As the sun was setting on December 12, 1907, the 16-year-old Tecla Xicay and her sister Inocenta were returning to their village of Tonajuyu, San Martín Jilotepeque (henceforth San Martín), in highland Guatemala when a portly ladino with a thin blonde mustache jumped out from behind a gate, took off his shoes, and attempted to rape Tecla. When she resisted, he hit her twice in the neck and then stabbed her in the back as she fled. Illiterate and monolingual speakers of Kaqchikel-Maya (henceforth Kaqchikel), the sisters recounted their harrowing ordeal through an interpreter the next day in Chimaltenango's municipal court. Apparently eager to escape the grasp of the state and ladino world, the two indigenous women did not tarry in Chimaltenango. Despite the military surgeon's insistence that Xicay be admitted to the hospital to cure her open wound, she refused, saying she would take care of it herself.1 Ladino and patriarchal in their design and operation, institutions such as courts and hospitals that held the potential to assist indigenous women often alienated them.
As was true elsewhere in Latin America, more than any other violent crime in Guatemalan jurisprudence, rape litigation disadvantaged women.2 In my [End Page 357] sample of 15 rape trials in the Chimaltenango Juzgado de Primera Instancia (the court of first jurisdiction, or department court) between 1900 and 1925, only one ended in conviction and the charge was reduced to rapto (abduction). 3 Although rape was ultimately adjudicated at the department level, plaintiffs generally initiated their claims in municipal courtrooms. For this reason, I studied over 650 petitions and judicial proceedings from two predominantly Kaqchikel municipalities in the department of Chimaltenango: Patzicía and San Martín. Although only about a dozen from each collection explicitly referred to rape or attitudes about sex, the sources afforded a study across the first half of the twentieth century.
Even during the reign of General Jorge Ubico y Castañeda (1931-1944), who cast himself as a "protector of women," perpetrators of sexual violence generally enjoyed impunity.4 Guatemalan judges' reluctance to convict rapists bolstered authoritarian and patriarchal power. In pursuit of more efficacious routes to justice, some victims bypassed the judicial system altogether and appealed directly to the jefe político (governor). Particularly for the Ubico period, petitions and official correspondence in the jefatura política (governorship) papers for Chimaltenango and Sacatepéquez, along with police reports and newspapers, were crucial for understanding the broader parameters of rape in the first half of the twentieth century in Guatemala.5 [End Page 358]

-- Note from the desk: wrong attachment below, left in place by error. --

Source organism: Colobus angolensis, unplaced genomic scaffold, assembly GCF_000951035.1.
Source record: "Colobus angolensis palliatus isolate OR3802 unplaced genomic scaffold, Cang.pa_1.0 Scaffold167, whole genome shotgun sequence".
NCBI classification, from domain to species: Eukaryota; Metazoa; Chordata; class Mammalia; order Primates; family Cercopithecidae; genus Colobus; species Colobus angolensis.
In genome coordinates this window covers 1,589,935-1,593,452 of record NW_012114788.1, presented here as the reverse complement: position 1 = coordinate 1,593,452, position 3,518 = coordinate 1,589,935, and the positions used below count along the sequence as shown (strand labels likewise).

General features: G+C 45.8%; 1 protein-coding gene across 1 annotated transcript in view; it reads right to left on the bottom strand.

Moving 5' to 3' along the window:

This study explores the ways in which sex—both violent and voluntary—shaped individual lives, communities, and the nation during the regimes of two of Latin America's most repressive dictators, Manuel Estrada Cabrera (1898-1920) and Ubico. By perpetuating a sense of fear that helped the government control the population and reinforcing the right of the strong to attack the weak, rape helped these dictatorships to deepen both their own power and local patriarchs' privileged positions vis-à-vis women.6 Rape records suggest some of the ways the judicial system upheld men's power over women—legal resolutions often had more to do with male litigants than female victims. After almost two years in jail, for example, Manuel Tum Ardón was released in August 1902 when the Court of Appeals ruled that the stepfather of the victim had no legal right to bring a rape or abduction charge on her behalf. Although deflowering a virgin marked a loss of honor for the girl and her family, particularly the father because it indicated he lacked control over or failed to protect his female kin, Tum's lawyer successfully argued that a girl's lot had no effect on her stepfather's honor.7 Because Guatemalan jurisprudence considered rape a "delito privado" (private crime) or crime of honor rather than a public crime that could be prosecuted by the state, it was tried only at the initiative of the persons affected.8 When victims did not make formal accusations themselves, those who did often controlled their fate, as Andrea Caná learned when her...